+-- Express@3.0.1 invalid: "^4.17.1" from the root project
+-- finalhandler@1.1.2 extraneous
+-- forwarded@0.1.2 extraneous
+-- fresh@0.5.2 extraneous
+-- graphql@15.4.0
+-- http-errors@1.7.2 extraneous
+-- type-is@1.6.18 extraneous
+-- utils-merge@1.0.1 extraneous

How to Install Modules using npm

The npm install command is used to install modules such as Express. To use this command just add the name of your module after the install keyword.

npm install <enter the module name here>

If you don’t want to install a specific module you can go ahead and install modules and project dependencies listed in the package.json file using the following command.

npm install

If you are installing a module that hasn’t been listed in the package.json file. You can use the following command to install and add the module to the package.json file as a project dependency.

npm install <module> --save 

You can also use the --save-dev flag which adds the module as a devDependencies. Development dependencies (devDependencies) are used for development purposes only, they are not required during runtime.

npm install <module> --save-dev 

How to Install Modules Globally on your System

If you want all of your applications to use a specified module, install the module globally by using the--global flag so that all Node.js applications in your system can access the module:

npm install <enter the module you want to install globally here> --global 

Inspecting and auditing installed packages

Security vulnerabilities found in packages often cause service outages and data loss. Inspecting and auditing your Node.js package dependencies using the npm audit command could help you identify security vulnerabilities and fix them before they cause data loss.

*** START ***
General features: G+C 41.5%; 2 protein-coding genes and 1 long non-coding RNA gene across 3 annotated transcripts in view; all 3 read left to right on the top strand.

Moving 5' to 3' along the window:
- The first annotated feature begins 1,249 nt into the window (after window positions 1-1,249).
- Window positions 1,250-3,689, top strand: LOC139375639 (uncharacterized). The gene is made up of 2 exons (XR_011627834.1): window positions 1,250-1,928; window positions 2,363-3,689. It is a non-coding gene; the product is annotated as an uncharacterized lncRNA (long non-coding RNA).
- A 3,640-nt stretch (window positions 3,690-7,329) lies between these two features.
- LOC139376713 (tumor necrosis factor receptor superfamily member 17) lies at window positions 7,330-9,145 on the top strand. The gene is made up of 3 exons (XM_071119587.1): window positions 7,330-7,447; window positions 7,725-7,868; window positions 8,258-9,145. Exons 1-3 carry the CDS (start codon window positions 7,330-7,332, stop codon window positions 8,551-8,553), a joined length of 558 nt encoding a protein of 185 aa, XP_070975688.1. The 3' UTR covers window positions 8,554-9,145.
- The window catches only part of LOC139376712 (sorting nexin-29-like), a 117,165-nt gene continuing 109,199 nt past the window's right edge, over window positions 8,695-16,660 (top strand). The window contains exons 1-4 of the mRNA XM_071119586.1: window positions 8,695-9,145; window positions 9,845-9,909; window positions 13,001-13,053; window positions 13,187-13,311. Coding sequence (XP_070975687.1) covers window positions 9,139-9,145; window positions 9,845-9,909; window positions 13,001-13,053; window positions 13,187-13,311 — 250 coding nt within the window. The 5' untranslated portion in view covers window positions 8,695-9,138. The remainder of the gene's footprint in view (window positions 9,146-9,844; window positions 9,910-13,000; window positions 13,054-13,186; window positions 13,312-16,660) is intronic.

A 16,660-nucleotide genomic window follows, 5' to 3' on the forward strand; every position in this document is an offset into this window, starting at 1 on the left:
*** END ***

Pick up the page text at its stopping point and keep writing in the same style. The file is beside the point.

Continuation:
The npm audit command is only supported in npm version 6.0.0 and later versions only.

The npm audit command sends details about the package’s dependencies and devDependencies for inspection to your default registry. A report will be sent back which contains results of your package dependencies, devDependencies, bundledDependencies, and optionalDependencies security state.

Follow the following steps to audit your package dependencies:

  1. Launch the command line and navigate to your package directory.
  2. Make sure that your package includes the package.json and package-lock.json files.
  3. Insert the npm audit command and press enter to start the security auditing process.
  4. After the report has been generated using the previous command you can now analyze the audit report and implement security measures to eliminate security vulnerabilities detected in your package dependencies.

Node Package Manager Command Cheat Sheet

Here is a list of essential commands that you will use after you install Node.js and the node package manager.

  • npm uninstall <package>: This command is used to uninstall a package.
  • npm list -g --depth=0: List globally installed packages.
  • npm -g uninstall <name>: This command is used to uninstall a global package.
  • npm-windows-upgrade: Upgrade npm on Windows.
  • npm run: list available scripts to run.
  • npm-windows-upgrade: This command is used to update npm.